In a historic moment for India, it has been reported this week that the price of solar power has reached parity with coal for the first time. For certain parts of the country, solar power is actually cheaper than coal. As a nation famously dependent on coal as a source of power, the increasingly cheap price of solar energy is being hailed as a turning point in India’s development. India has made some bold plans for solar power in recent times, including a 15 point plan that aims to add more than 100GW of solar power to the grid by 2022 – over 40% of the entire nation’s current electrical capacity.
Solar equal or cheaper than coal across most of India
Currently solar power costs about 4.34 rupees (about 6 US cents) a kilowatt-hour (kWh) in India, while coal tariffs range usually in between 3–5 rupees/kWh (about 5–8 US cents). Not only does this cost parity make adding new solar capacity to the grid much easier to justify, adding additional coal generated power to the grid no longer makes financial sense, as Indian energy minister Piyush Goyal recently pointed out;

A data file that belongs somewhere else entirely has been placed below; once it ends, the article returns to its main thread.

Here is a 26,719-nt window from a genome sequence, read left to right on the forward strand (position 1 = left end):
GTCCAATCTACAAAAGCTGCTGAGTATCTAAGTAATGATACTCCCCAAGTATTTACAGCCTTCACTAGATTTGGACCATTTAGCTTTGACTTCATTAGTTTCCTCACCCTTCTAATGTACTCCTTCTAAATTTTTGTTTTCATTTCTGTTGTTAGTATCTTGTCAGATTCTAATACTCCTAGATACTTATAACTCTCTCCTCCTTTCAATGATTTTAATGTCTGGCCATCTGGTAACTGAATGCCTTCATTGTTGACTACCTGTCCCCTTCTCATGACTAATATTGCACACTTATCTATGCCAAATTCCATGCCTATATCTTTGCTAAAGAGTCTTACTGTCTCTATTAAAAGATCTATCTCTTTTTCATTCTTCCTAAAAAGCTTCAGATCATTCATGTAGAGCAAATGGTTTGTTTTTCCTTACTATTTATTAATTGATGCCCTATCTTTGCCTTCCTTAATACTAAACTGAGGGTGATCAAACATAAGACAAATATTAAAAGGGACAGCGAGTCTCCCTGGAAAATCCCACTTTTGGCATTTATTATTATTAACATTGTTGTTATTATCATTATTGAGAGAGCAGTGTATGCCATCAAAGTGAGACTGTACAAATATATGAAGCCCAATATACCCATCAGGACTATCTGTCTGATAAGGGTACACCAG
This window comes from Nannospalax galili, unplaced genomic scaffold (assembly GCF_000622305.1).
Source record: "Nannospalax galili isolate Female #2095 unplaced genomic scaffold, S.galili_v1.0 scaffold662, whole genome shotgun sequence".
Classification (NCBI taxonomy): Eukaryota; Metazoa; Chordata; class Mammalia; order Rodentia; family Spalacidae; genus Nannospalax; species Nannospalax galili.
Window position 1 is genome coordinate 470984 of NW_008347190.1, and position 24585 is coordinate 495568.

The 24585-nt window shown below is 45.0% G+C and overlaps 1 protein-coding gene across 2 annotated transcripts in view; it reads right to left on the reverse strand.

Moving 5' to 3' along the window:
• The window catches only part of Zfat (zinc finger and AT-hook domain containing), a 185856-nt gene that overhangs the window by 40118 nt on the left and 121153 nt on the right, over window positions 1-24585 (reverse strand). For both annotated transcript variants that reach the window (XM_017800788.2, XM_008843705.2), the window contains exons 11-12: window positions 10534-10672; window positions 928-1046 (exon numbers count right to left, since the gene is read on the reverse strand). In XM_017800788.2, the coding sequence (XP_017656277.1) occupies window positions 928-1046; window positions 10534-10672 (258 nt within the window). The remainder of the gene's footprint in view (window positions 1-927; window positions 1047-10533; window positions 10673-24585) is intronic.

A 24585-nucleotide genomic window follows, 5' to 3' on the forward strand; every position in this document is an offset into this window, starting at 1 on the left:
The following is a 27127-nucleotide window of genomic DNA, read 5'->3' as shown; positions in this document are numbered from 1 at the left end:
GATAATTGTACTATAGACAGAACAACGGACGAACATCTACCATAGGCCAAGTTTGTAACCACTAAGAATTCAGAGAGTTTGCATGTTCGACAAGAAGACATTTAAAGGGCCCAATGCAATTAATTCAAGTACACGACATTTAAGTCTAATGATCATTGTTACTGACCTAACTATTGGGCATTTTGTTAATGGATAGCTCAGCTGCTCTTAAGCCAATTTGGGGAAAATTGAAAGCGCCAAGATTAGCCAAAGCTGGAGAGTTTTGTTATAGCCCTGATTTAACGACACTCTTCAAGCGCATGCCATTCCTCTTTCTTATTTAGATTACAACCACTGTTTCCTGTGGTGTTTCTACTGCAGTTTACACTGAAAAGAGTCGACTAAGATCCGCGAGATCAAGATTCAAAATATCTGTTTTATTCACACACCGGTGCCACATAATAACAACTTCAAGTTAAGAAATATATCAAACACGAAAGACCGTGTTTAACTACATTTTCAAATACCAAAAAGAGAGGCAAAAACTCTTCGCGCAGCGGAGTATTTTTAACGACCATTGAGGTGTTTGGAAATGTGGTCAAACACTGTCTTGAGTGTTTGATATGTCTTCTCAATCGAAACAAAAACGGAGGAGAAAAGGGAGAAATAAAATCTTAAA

“I think a new coal plant would give you costlier power than a solar plant. Of course there are challenges of 24/7 power. We accept all of that – but we have been able to come up with a solar-based long term vision that is not subsidy based.” – Indian energy minister Piyush Goyal
Currently India is the world’s third larger greenhouse gas emitter. At the Paris Climate Conference last December, India’s participation, lack of clean energy goals and record of pollution met with much criticism. However, many have pointed to the cheap cost of solar power (something achieved partially because of a government-run subsidy system) as proof that India is turning over a new leaf when it comes to clean energy.